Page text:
Citizen of the Year award recipient Daman Shrivastav upon finding out he had won via the steamed presentation.

The inaugural City of Whittlesea Community Awards were presented in an online ceremony on Wednesday, celebrating immense contributions to the community.

The awards, which replace the Australia Day Awards after council declared it would no longer officially mark the holiday, provided an opportunity to acknowledge and celebrate residents across five categories: citizen, senior citizen, young citizen, access and inclusion citizen, and sustainable environment citizen or group of the year.

City of Whittlesea administrator Peita Duncan, a member of the Whittlesea Community Awards Committee, praised the efforts of all nominees and said the committee assessed nominations based on how they demonstrated values that reflected the City of Whittlesea’s vision of being ‘A Place for All’.

“It’s wonderful to see so many people in our community giving up their time to help others,” she said.

“This level of community spirit is inspiring. We were pleased to recognise a small group of these wonderful people in our first community awards program.”

Out of nine finalists, the citizen of the year went to Daman Shrivastav, a South Morang resident whose charity DD’s Kitchen provided free meals and food to international students locally and across Victoria during the pandemic.

Chair administrator Lydia Wilson presented the award to Mr Shrivastav and his daughter who joined the virtual ceremony live.

“Through his volunteer work, which goes back a long way, and spans more than one continent, Daman has had an especially significant impact in the City of Whittlesea during the pandemic,” she said.

“DD’s kitchen worked overtime during the pandemic providing free hot meals to stranded international students and anyone else in need.

“The DD kitchen team also provided much-needed supplies to the Shepparton and Ballarat communities during their lockdowns – how amazing really – and they even launched a YouTube channel to provide cooking tutorials to children and young people while they were stuck at home. What an absolutely amazing effort over many, many years, not just the pandemic.”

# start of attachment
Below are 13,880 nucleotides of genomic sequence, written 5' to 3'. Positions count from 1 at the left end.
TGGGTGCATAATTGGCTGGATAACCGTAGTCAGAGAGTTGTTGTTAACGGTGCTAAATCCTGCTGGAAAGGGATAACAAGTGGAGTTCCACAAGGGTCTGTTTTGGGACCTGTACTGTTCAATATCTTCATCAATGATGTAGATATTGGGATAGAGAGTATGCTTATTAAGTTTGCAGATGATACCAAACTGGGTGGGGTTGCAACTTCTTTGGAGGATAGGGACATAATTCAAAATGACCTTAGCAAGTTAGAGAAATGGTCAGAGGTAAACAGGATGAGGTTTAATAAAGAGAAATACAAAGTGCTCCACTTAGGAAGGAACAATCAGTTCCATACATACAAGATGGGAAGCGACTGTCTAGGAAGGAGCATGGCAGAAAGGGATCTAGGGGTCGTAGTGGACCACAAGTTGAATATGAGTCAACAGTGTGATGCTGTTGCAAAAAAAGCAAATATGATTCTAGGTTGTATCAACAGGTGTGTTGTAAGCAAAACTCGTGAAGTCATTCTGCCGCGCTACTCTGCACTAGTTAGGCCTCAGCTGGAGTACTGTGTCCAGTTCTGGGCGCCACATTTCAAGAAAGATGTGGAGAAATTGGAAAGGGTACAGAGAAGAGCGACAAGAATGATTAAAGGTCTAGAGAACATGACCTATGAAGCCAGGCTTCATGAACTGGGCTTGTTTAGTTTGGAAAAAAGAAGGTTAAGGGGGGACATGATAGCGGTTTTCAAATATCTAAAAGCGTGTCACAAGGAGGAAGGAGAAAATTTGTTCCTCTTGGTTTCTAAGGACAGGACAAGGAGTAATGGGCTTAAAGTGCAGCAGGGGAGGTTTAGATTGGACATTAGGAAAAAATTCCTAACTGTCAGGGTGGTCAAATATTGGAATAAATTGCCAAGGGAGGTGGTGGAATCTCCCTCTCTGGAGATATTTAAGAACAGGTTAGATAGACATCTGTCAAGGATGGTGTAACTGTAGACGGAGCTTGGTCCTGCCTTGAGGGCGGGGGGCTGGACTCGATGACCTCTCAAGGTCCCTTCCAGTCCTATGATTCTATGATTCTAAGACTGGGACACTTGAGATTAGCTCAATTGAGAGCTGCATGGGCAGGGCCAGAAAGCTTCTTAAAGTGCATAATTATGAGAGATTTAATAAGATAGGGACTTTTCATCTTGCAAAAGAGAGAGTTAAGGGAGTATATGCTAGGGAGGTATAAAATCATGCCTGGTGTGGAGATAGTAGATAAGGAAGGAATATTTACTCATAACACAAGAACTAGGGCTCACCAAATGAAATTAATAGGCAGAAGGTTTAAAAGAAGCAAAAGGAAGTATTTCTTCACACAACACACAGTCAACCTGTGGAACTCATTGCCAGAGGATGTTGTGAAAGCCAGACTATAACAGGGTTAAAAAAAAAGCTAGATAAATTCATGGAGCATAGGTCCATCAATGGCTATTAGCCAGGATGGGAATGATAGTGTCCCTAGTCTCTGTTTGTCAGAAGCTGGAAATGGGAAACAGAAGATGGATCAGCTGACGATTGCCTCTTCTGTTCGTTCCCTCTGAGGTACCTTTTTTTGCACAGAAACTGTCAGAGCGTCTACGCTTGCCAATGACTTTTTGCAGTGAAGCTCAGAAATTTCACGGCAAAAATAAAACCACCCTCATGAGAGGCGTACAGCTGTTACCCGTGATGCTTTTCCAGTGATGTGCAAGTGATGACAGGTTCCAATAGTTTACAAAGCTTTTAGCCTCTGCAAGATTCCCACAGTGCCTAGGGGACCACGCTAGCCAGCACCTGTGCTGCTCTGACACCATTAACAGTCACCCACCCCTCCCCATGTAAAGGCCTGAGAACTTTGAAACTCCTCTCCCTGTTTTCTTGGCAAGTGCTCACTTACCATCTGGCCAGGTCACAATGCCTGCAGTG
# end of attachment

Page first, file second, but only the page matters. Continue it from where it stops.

Senior citizen of the year was awarded to Shoukry Sidrak for his contribution to the community over more than two decades, including volunteering at Whittlesea Community Connections, offering companionship through the community visitors’ program and providing free sustainability assessments to local businesses.

The young citizen award went to Rudra Sekhri, for leadership and vision in his contribution to Thomastown Youth Council, ‘Youth Leading the World Congress’ and Mill Park Library Makers Club.

Sustainable environment citizen of the year was won by Hansikaa Sharma, for her commitment to inspiring others to join her in tackling environmental issues, from presenting to her school about the importance of Earth Hour and National Water Week to establishing a litter clean-up group and advocating against the use of helium balloons and palm oil.

Lynne Harris, of Bundoora, won the access and inclusion citizen award for her work helping create opportunities for people with disabilities to participate over the past 30 years.

Ms Wilson said while it was a shame to have only a short, online ceremony, the efforts of the community were incredible.

“You can really see from the presentation that so many people are the heart and soul of our community and really make the community so rich in relation to community support and looking after one another, so we really thank you all,” she said.

To find out more about the community awards, visit whittlesea.vic.gov.au/communityawards.

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